Computer Mouse computer mouse
Bill English, builder of Engelbart’s original mouse, created a ball mouse in 1972 while working for Xerox PARC. The plural for a computer mouse is either “mice” or “mouses” according to most dictionaries, with “mice” being more common. The first recorded plural usage is “mice”; the online Oxford Dictionaries cites a 1984 use, and earlier uses include J.
- Depending on how deeply hardcoded this misbehavior is, internal user patches or external 3rd-party software may be able to fix it.
- After id Software’s commercial hit of Doom, which did not support vertical aiming, competitor Bungie’s Marathon became the first first-person shooter to support using the mouse to aim up and down.
- Players could achieve this by holding down a key for strafing while continuously aiming the mouse toward the opponent.
- This driver provides the state of the buttons and the distance the mouse has moved in units that its documentation calls “mickeys”.
- The earliest optical mice detected movement on pre-printed mousepad surfaces, whereas the modern LED optical mouse works on most opaque diffuse surfaces; it is usually unable to detect movement on specular surfaces like polished stone.
They inherently offer 3D coordinates along with pressure, size, tilt, angle, mask, and even an image bitmap to see and recognize the input point/object on the screen. A mouse typically controls the motion of a pointer in two dimensions in a graphical user interface . The mouse turns movements of the hand backward and forward, left and right into equivalent electronic signals that in turn are used to move the pointer. The trackball used four disks to pick up motion, two each for the X and Y directions.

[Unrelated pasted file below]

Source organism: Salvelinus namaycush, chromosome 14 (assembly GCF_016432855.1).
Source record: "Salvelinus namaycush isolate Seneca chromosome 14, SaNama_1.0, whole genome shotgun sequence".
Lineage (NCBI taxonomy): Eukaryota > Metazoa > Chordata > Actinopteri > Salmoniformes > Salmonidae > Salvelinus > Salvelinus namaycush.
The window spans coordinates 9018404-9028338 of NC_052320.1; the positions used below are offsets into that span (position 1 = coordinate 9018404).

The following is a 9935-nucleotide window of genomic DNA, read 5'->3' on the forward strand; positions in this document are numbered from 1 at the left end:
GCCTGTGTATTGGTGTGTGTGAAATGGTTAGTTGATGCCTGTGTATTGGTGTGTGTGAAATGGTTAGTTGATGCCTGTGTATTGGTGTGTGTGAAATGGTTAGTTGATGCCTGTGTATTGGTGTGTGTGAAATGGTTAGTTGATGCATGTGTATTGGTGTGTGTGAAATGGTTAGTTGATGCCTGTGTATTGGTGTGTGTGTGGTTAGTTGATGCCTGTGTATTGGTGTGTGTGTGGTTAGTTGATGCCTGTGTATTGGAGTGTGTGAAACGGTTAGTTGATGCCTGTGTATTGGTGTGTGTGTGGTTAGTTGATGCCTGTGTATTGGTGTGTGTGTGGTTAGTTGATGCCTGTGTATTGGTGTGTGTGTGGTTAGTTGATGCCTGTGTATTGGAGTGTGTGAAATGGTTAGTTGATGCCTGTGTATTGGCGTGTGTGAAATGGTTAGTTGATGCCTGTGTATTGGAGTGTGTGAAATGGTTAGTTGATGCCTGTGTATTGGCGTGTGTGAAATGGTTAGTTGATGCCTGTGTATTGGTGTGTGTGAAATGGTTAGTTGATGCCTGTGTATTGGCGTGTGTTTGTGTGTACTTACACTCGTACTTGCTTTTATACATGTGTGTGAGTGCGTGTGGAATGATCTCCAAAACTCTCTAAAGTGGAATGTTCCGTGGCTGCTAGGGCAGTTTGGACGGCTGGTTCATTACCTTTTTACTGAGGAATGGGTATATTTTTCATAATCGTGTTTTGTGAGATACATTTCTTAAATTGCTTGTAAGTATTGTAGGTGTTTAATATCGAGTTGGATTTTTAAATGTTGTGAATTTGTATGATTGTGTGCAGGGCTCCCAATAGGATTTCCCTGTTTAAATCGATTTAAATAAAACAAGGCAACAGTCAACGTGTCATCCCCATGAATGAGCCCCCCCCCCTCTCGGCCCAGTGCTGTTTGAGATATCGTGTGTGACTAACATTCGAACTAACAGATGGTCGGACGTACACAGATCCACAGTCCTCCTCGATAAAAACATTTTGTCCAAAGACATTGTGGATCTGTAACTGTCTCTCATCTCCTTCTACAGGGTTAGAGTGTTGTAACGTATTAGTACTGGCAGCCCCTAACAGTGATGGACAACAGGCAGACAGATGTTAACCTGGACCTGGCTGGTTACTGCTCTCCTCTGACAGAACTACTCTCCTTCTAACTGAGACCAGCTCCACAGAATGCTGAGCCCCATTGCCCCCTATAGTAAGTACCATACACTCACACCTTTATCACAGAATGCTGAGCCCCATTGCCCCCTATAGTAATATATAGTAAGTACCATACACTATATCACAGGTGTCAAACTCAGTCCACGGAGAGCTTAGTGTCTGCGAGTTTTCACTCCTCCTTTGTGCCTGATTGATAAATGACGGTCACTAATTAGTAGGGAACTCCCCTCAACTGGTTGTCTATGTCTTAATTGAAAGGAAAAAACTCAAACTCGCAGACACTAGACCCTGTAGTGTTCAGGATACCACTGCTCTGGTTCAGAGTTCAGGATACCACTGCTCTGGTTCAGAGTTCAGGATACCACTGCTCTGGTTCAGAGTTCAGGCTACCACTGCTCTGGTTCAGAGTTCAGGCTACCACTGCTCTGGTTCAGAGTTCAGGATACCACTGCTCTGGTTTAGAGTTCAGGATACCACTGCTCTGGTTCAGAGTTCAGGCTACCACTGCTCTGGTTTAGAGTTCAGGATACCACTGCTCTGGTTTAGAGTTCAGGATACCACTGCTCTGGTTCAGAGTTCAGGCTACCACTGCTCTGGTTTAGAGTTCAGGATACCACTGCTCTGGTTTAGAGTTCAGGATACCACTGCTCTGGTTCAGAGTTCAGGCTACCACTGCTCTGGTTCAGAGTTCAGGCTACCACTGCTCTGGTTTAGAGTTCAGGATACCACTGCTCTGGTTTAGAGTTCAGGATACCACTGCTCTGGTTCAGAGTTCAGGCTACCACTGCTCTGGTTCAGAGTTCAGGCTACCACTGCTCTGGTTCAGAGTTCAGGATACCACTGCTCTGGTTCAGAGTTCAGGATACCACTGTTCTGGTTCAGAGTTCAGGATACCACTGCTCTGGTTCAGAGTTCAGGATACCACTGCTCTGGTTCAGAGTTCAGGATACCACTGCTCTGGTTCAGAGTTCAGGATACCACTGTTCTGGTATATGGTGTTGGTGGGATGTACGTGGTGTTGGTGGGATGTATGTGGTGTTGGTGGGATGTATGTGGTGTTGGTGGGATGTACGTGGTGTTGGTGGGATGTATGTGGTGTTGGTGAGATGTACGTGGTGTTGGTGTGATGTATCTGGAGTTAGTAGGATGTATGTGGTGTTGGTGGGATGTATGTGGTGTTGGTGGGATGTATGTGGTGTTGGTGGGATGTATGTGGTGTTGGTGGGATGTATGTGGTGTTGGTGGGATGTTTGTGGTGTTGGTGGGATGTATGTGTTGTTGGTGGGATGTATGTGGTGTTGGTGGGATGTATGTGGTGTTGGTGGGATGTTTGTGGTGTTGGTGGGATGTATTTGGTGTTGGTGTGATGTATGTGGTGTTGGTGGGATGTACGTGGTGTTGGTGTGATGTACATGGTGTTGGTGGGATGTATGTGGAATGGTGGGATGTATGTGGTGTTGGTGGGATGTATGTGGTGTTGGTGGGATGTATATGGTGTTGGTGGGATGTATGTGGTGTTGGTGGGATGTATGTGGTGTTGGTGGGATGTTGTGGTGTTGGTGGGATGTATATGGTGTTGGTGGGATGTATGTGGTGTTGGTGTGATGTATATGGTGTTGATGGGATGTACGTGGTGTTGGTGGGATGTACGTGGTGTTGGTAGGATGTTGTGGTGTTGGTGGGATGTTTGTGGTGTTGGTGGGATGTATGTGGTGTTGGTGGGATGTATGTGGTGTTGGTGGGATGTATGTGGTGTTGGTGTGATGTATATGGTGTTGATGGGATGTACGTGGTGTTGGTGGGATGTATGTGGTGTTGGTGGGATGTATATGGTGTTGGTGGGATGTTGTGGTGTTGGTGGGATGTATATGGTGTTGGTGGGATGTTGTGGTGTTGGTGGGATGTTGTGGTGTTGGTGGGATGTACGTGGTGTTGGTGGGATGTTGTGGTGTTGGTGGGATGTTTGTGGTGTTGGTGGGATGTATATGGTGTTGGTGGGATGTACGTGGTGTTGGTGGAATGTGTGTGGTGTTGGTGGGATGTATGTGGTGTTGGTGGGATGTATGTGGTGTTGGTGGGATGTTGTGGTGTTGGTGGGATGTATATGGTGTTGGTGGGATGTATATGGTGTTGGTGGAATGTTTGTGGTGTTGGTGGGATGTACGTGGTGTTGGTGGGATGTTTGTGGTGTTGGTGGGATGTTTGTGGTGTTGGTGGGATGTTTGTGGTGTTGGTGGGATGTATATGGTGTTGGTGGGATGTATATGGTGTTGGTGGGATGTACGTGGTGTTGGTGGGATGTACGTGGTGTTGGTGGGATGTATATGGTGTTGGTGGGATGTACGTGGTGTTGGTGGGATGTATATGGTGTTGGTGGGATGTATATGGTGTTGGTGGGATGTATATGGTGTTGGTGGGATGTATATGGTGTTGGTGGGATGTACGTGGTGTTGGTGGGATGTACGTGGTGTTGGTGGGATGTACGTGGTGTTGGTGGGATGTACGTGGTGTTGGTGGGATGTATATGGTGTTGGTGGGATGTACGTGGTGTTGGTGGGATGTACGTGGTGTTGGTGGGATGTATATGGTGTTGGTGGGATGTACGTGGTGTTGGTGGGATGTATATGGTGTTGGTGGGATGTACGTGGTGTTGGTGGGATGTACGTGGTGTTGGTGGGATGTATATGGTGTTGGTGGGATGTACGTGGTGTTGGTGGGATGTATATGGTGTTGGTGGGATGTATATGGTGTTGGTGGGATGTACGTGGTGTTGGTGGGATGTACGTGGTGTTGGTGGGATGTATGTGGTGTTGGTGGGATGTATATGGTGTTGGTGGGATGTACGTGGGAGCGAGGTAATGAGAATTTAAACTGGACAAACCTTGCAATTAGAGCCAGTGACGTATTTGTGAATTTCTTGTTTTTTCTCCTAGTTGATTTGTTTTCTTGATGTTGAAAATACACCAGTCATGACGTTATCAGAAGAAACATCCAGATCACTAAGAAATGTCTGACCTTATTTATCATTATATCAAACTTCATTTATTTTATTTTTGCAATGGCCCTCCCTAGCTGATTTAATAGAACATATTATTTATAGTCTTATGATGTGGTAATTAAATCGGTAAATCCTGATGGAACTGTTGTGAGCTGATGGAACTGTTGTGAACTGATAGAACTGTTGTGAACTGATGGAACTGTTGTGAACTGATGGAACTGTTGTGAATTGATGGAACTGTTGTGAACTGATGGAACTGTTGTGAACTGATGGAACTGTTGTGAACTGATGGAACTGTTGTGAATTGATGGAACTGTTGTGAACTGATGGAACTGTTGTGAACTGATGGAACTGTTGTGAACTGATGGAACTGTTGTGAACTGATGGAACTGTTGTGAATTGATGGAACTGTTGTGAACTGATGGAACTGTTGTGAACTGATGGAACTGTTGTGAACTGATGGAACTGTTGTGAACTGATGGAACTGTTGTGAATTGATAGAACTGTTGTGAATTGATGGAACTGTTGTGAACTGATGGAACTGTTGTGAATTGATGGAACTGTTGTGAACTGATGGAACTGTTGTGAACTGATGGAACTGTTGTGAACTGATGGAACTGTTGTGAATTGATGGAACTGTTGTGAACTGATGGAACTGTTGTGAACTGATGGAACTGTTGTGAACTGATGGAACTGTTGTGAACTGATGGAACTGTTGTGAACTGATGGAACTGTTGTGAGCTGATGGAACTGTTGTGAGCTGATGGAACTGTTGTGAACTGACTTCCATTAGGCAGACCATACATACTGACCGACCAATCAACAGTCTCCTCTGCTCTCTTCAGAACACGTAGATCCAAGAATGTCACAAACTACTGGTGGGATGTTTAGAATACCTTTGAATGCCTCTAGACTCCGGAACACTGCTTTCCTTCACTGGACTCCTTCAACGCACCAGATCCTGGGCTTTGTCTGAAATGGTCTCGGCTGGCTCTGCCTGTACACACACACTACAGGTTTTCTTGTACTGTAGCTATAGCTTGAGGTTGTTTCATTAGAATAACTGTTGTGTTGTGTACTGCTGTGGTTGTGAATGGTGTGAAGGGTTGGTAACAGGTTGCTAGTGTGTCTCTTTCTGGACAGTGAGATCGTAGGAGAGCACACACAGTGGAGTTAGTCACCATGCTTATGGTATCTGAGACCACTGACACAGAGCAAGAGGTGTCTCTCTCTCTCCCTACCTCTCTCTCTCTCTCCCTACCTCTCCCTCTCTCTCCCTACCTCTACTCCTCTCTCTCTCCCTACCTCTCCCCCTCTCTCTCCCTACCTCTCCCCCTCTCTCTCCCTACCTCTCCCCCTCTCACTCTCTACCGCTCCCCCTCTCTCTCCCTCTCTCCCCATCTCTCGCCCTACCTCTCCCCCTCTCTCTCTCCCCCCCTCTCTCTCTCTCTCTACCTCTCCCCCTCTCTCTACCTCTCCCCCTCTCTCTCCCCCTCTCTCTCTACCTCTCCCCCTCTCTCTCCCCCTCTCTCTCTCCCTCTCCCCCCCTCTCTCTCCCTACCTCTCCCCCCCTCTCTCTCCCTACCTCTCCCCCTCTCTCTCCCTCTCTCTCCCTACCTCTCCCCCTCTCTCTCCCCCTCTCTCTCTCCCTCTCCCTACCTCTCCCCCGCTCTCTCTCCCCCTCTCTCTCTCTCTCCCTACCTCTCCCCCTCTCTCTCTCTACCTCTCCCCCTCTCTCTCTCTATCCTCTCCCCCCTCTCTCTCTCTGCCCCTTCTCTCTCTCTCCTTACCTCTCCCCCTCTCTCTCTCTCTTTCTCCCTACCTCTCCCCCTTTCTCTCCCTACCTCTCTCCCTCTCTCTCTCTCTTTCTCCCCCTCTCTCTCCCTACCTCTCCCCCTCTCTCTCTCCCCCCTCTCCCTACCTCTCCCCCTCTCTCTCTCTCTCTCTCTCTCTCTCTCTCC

Weighting 465 g, the device with a total height of about 7 cm came in a c. 12 cm diameter hemispherical injection-molded thermoplastic casing featuring one central push button. Since around the late 1990s, the three-button scrollmouse has become the de facto standard. Users most commonly employ the second button to invoke a contextual menu in the computer’s software user interface, which contains options specifically tailored to the interface element over which the mouse cursor currently sits.
Many games provide players with the option of mapping their own choice of a key or button to a certain control. An early technique of players, circle strafing, saw a player continuously strafing while aiming and shooting at an opponent by walking in circle around the opponent with the opponent at the center of the circle. Players could achieve this by holding down a key for strafing while continuously aiming the mouse toward the opponent.
However, speed can also refer to the ratio between how many pixels the cursor moves on the screen and how far the mouse moves on the mouse pad, which may be expressed as pixels per mickey, pixels per inch, or pixels per centimeter. Windows also has full support for multiple input/mouse configurations for multi-user environments. While primarily a motion-sensing device , Wii Remote can also detect its spatial position by comparing the distance and position of the lights from the IR emitter using its integrated IR camera . The obvious drawback to this approach is that it can only produce spatial coordinates while its camera can see the sensor bar. More accurate consumer devices have since been released, including the PlayStation Move, the Razer Hydra, and the controllers part of the HTC Vive virtual reality system. All of these devices can accurately detect position and orientation in 3D space regardless of angle relative to the sensor station.
Many shooting genre players prefer a mouse over a gamepad analog stick because the wide range of motion offered by a mouse allows for faster and more varied control. Although an analog stick allows the player more granular control, it is poor for certain movements, as the player’s input is relayed based on a vector of both the stick’s direction and magnitude. Thus, a small but fast movement (known as “flick-shotting”) using a gamepad requires the player to quickly move the stick from its rest position to the edge and back again in quick succession, a difficult maneuver. The effect of this is that a mouse is well suited not only to small, precise movements but also to large, quick movements and immediate, responsive movements; all of which are important in shooter gaming. This advantage also extends in varying degrees to similar game styles such as third-person shooters. Nearly all mice now have an integrated input primarily intended for scrolling on top, usually a single-axis digital wheel or rocker switch which can also be depressed to act as a third button.